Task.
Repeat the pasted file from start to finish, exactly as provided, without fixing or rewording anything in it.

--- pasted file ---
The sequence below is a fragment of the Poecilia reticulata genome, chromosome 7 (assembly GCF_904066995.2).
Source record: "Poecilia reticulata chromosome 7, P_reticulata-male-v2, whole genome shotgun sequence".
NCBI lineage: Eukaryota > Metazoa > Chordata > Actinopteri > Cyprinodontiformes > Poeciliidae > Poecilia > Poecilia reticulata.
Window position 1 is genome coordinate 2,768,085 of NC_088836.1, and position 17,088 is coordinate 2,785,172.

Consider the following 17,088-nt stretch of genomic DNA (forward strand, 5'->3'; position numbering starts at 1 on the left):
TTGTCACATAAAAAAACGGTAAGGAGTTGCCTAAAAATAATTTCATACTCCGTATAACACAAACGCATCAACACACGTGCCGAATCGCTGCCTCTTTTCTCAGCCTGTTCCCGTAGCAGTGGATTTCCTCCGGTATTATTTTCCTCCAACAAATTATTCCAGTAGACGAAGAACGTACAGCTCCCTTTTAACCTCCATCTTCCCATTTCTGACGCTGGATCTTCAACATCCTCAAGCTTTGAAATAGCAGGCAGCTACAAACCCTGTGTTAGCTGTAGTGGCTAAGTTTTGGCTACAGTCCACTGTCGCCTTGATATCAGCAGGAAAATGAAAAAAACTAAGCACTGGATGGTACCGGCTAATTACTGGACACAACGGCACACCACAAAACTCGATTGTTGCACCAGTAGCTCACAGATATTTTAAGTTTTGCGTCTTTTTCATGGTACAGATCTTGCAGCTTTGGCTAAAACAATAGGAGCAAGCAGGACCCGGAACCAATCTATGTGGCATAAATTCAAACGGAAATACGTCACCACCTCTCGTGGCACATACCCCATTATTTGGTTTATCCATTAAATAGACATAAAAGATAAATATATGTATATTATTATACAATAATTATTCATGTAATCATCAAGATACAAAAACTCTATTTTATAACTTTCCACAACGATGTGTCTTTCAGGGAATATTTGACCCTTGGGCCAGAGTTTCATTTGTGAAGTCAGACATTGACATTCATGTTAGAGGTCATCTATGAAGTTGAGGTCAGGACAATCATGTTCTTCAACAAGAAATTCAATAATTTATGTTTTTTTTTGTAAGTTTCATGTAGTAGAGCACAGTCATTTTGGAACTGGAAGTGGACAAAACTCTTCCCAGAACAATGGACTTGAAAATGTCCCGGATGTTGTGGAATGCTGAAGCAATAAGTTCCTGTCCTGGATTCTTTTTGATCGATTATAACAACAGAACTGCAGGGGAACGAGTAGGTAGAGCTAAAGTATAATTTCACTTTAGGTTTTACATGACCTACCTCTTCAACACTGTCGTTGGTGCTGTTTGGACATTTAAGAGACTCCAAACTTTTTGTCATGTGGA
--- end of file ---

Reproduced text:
The sequence below is a fragment of the Poecilia reticulata genome, chromosome 7 (assembly GCF_904066995.2).
Source record: "Poecilia reticulata chromosome 7, P_reticulata-male-v2, whole genome shotgun sequence".
NCBI lineage: Eukaryota > Metazoa > Chordata > Actinopteri > Cyprinodontiformes > Poeciliidae > Poecilia > Poecilia reticulata.
Window position 1 is genome coordinate 2,768,085 of NC_088836.1, and position 17,088 is coordinate 2,785,172.

Consider the following 17,088-nt stretch of genomic DNA (forward strand, 5'->3'; position numbering starts at 1 on the left):
TTGTCACATAAAAAAACGGTAAGGAGTTGCCTAAAAATAATTTCATACTCCGTATAACACAAACGCATCAACACACGTGCCGAATCGCTGCCTCTTTTCTCAGCCTGTTCCCGTAGCAGTGGATTTCCTCCGGTATTATTTTCCTCCAACAAATTATTCCAGTAGACGAAGAACGTACAGCTCCCTTTTAACCTCCATCTTCCCATTTCTGACGCTGGATCTTCAACATCCTCAAGCTTTGAAATAGCAGGCAGCTACAAACCCTGTGTTAGCTGTAGTGGCTAAGTTTTGGCTACAGTCCACTGTCGCCTTGATATCAGCAGGAAAATGAAAAAAACTAAGCACTGGATGGTACCGGCTAATTACTGGACACAACGGCACACCACAAAACTCGATTGTTGCACCAGTAGCTCACAGATATTTTAAGTTTTGCGTCTTTTTCATGGTACAGATCTTGCAGCTTTGGCTAAAACAATAGGAGCAAGCAGGACCCGGAACCAATCTATGTGGCATAAATTCAAACGGAAATACGTCACCACCTCTCGTGGCACATACCCCATTATTTGGTTTATCCATTAAATAGACATAAAAGATAAATATATGTATATTATTATACAATAATTATTCATGTAATCATCAAGATACAAAAACTCTATTTTATAACTTTCCACAACGATGTGTCTTTCAGGGAATATTTGACCCTTGGGCCAGAGTTTCATTTGTGAAGTCAGACATTGACATTCATGTTAGAGGTCATCTATGAAGTTGAGGTCAGGACAATCATGTTCTTCAACAAGAAATTCAATAATTTATGTTTTTTTTTGTAAGTTTCATGTAGTAGAGCACAGTCATTTTGGAACTGGAAGTGGACAAAACTCTTCCCAGAACAATGGACTTGAAAATGTCCCGGATGTTGTGGAATGCTGAAGCAATAAGTTCCTGTCCTGGATTCTTTTTGATCGATTATAACAACAGAACTGCAGGGGAACGAGTAGGTAGAGCTAAAGTATAATTTCACTTTAGGTTTTACATGACCTACCTCTTCAACACTGTCGTTGGTGCTGTTTGGACATTTAAGAGACTCCAAACTTTTTGTCATGTGGA